Sometimes the best way to attack a problem is to suppose it already solved, and then to consider the implications of the solution. This method we may apply to the present case, without pressing unduly any one particular method of reconciliation. Let us, then, suppose that the Israelites built these cities much earlier, say for the conqueror Thothmes III. In the Egyptian monuments no record exists of their having done so; but then there is nothing in these same monuments to tell us that they did so for Rameses II either. We should presumably have to suppose that Rameses II was restoring the store-cities; there does not seem to be any cogent proof that he was bound to mention the fact if he did so. Indeed, several eminent scholars, including M. Naville himself, identify Raamses, the second store-city, with Zoan, a city greatly enlarged by Rameses II, but originally built much earlier. The name was therefore changed, and we could well imagine the later name slipping into the text in the days when it was in vogue. An argument from silence is seldom absolutely trustworthy; in this case we have to reconcile ourselves to much silence on the side of the pagan records in any case. We could even imagine the epithet store-cities' coming in with the later names; but, on the other hand, Thothmes III was a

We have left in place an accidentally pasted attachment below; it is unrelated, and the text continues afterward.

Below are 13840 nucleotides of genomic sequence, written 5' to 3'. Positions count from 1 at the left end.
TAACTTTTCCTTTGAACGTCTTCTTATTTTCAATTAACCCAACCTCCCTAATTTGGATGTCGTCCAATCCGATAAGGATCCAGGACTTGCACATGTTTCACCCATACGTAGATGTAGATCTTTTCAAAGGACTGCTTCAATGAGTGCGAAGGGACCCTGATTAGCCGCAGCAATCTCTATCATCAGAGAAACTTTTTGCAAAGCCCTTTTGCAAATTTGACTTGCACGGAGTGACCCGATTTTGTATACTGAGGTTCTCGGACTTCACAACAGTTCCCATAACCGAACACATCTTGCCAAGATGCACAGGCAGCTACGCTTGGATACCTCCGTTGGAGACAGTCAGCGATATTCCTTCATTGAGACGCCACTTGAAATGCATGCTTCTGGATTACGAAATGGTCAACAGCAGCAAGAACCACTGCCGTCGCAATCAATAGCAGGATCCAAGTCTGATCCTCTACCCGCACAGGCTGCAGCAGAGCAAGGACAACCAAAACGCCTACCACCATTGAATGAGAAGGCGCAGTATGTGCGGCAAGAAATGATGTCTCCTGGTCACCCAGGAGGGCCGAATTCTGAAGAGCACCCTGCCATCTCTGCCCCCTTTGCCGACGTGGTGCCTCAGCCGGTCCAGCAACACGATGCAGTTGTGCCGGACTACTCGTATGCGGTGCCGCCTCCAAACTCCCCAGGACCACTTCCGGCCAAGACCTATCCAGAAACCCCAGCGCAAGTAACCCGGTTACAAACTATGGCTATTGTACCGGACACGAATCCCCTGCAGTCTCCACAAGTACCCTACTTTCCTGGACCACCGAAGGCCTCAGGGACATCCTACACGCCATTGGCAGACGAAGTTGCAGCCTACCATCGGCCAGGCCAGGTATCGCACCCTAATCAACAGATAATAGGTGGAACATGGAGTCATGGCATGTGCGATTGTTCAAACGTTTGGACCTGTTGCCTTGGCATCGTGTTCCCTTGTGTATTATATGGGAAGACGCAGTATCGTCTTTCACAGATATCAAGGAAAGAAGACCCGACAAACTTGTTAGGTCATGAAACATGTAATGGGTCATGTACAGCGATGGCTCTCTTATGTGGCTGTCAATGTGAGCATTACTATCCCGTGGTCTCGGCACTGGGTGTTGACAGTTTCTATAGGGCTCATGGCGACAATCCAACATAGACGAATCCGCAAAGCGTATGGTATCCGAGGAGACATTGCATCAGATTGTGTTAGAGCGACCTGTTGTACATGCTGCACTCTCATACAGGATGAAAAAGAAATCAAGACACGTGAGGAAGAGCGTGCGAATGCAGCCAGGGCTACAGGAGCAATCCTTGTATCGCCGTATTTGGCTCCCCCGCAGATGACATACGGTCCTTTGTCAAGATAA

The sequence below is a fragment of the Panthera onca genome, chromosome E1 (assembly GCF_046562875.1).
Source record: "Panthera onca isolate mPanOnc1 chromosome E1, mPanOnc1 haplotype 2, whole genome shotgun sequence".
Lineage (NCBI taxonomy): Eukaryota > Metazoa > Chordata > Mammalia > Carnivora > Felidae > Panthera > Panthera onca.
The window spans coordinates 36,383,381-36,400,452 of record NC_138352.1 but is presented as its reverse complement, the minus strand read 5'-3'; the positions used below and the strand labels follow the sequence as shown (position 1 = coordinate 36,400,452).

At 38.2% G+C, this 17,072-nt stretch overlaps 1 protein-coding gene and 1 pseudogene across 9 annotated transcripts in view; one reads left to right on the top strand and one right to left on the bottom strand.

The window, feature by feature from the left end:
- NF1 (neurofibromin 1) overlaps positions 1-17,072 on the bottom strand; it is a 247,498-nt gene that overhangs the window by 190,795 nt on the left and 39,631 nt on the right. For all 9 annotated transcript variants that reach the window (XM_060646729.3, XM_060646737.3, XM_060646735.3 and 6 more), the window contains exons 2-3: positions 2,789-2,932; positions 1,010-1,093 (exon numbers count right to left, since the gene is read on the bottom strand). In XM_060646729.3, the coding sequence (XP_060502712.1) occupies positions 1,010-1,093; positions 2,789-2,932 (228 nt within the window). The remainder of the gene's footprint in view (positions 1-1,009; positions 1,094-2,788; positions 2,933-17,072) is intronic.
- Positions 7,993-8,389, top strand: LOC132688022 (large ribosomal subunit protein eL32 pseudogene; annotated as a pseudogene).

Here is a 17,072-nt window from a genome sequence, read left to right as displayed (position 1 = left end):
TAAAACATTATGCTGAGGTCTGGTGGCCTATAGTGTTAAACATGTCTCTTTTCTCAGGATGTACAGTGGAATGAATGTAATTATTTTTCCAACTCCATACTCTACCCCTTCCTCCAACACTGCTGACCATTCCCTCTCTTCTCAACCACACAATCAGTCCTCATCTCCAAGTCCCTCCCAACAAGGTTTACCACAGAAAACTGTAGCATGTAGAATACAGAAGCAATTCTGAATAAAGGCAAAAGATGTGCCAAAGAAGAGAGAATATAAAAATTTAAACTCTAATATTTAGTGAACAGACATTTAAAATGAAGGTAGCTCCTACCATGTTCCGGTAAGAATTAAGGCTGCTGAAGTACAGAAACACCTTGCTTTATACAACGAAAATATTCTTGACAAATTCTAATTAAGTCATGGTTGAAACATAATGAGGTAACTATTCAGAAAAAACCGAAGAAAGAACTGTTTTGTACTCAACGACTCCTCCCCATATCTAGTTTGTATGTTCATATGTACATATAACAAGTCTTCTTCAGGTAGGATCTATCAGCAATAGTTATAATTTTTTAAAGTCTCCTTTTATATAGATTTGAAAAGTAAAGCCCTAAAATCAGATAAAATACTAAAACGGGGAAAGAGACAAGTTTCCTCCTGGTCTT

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1 Cf. Driver's note on Exodus i. 11 (Cambridge Bible for Schools and Colleges).